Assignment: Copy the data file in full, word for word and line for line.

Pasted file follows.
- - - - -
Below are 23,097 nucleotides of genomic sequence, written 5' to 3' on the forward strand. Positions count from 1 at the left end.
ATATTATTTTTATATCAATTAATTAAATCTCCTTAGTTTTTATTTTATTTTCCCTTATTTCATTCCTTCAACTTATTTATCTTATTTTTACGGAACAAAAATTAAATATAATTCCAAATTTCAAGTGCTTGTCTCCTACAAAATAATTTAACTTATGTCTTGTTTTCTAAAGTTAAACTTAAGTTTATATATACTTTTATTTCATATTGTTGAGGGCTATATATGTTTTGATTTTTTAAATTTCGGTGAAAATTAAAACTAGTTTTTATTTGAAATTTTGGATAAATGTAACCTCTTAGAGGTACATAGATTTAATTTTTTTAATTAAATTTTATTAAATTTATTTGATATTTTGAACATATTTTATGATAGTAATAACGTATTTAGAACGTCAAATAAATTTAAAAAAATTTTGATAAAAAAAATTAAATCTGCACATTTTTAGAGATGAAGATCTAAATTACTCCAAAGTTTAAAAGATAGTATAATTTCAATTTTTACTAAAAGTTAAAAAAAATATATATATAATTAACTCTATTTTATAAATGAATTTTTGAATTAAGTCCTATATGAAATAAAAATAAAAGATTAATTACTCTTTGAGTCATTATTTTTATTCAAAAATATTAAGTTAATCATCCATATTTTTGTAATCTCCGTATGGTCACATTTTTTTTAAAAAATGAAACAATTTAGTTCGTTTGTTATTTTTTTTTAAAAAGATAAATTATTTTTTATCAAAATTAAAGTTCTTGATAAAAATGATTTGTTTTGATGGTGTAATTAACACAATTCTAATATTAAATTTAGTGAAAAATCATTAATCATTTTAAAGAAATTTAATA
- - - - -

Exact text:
Below are 23,097 nucleotides of genomic sequence, written 5' to 3' on the forward strand. Positions count from 1 at the left end.
ATATTATTTTTATATCAATTAATTAAATCTCCTTAGTTTTTATTTTATTTTCCCTTATTTCATTCCTTCAACTTATTTATCTTATTTTTACGGAACAAAAATTAAATATAATTCCAAATTTCAAGTGCTTGTCTCCTACAAAATAATTTAACTTATGTCTTGTTTTCTAAAGTTAAACTTAAGTTTATATATACTTTTATTTCATATTGTTGAGGGCTATATATGTTTTGATTTTTTAAATTTCGGTGAAAATTAAAACTAGTTTTTATTTGAAATTTTGGATAAATGTAACCTCTTAGAGGTACATAGATTTAATTTTTTTAATTAAATTTTATTAAATTTATTTGATATTTTGAACATATTTTATGATAGTAATAACGTATTTAGAACGTCAAATAAATTTAAAAAAATTTTGATAAAAAAAATTAAATCTGCACATTTTTAGAGATGAAGATCTAAATTACTCCAAAGTTTAAAAGATAGTATAATTTCAATTTTTACTAAAAGTTAAAAAAAATATATATATAATTAACTCTATTTTATAAATGAATTTTTGAATTAAGTCCTATATGAAATAAAAATAAAAGATTAATTACTCTTTGAGTCATTATTTTTATTCAAAAATATTAAGTTAATCATCCATATTTTTGTAATCTCCGTATGGTCACATTTTTTTTAAAAAATGAAACAATTTAGTTCGTTTGTTATTTTTTTTTAAAAAGATAAATTATTTTTTATCAAAATTAAAGTTCTTGATAAAAATGATTTGTTTTGATGGTGTAATTAACACAATTCTAATATTAAATTTAGTGAAAAATCATTAATCATTTTAAAGAAATTTAATA